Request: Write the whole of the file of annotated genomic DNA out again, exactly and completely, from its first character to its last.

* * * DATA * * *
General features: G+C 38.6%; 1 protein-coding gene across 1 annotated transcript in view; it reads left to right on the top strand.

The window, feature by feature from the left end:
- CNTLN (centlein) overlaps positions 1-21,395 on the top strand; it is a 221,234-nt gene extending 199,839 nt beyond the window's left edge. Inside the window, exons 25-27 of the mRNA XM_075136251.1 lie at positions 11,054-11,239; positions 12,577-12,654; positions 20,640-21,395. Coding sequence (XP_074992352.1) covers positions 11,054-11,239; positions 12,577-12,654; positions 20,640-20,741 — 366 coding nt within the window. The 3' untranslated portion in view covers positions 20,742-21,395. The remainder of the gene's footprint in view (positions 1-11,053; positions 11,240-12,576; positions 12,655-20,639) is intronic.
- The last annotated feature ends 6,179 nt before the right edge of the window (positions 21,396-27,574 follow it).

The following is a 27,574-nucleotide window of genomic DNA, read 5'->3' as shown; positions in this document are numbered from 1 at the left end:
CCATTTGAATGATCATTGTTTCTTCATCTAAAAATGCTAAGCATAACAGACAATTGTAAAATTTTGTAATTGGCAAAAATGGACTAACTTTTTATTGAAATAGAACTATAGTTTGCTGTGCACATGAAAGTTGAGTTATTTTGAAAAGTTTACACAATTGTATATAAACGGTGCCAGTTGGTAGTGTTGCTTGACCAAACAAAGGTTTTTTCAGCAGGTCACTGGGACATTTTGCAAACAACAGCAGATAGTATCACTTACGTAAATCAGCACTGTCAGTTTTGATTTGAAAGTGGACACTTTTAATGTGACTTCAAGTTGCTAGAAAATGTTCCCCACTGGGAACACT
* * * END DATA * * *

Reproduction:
General features: G+C 38.6%; 1 protein-coding gene across 1 annotated transcript in view; it reads left to right on the top strand.

The window, feature by feature from the left end:
- CNTLN (centlein) overlaps positions 1-21,395 on the top strand; it is a 221,234-nt gene extending 199,839 nt beyond the window's left edge. Inside the window, exons 25-27 of the mRNA XM_075136251.1 lie at positions 11,054-11,239; positions 12,577-12,654; positions 20,640-21,395. Coding sequence (XP_074992352.1) covers positions 11,054-11,239; positions 12,577-12,654; positions 20,640-20,741 — 366 coding nt within the window. The 3' untranslated portion in view covers positions 20,742-21,395. The remainder of the gene's footprint in view (positions 1-11,053; positions 11,240-12,576; positions 12,655-20,639) is intronic.
- The last annotated feature ends 6,179 nt before the right edge of the window (positions 21,396-27,574 follow it).

The following is a 27,574-nucleotide window of genomic DNA, read 5'->3' as shown; positions in this document are numbered from 1 at the left end:
CCATTTGAATGATCATTGTTTCTTCATCTAAAAATGCTAAGCATAACAGACAATTGTAAAATTTTGTAATTGGCAAAAATGGACTAACTTTTTATTGAAATAGAACTATAGTTTGCTGTGCACATGAAAGTTGAGTTATTTTGAAAAGTTTACACAATTGTATATAAACGGTGCCAGTTGGTAGTGTTGCTTGACCAAACAAAGGTTTTTTCAGCAGGTCACTGGGACATTTTGCAAACAACAGCAGATAGTATCACTTACGTAAATCAGCACTGTCAGTTTTGATTTGAAAGTGGACACTTTTAATGTGACTTCAAGTTGCTAGAAAATGTTCCCCACTGGGAACACT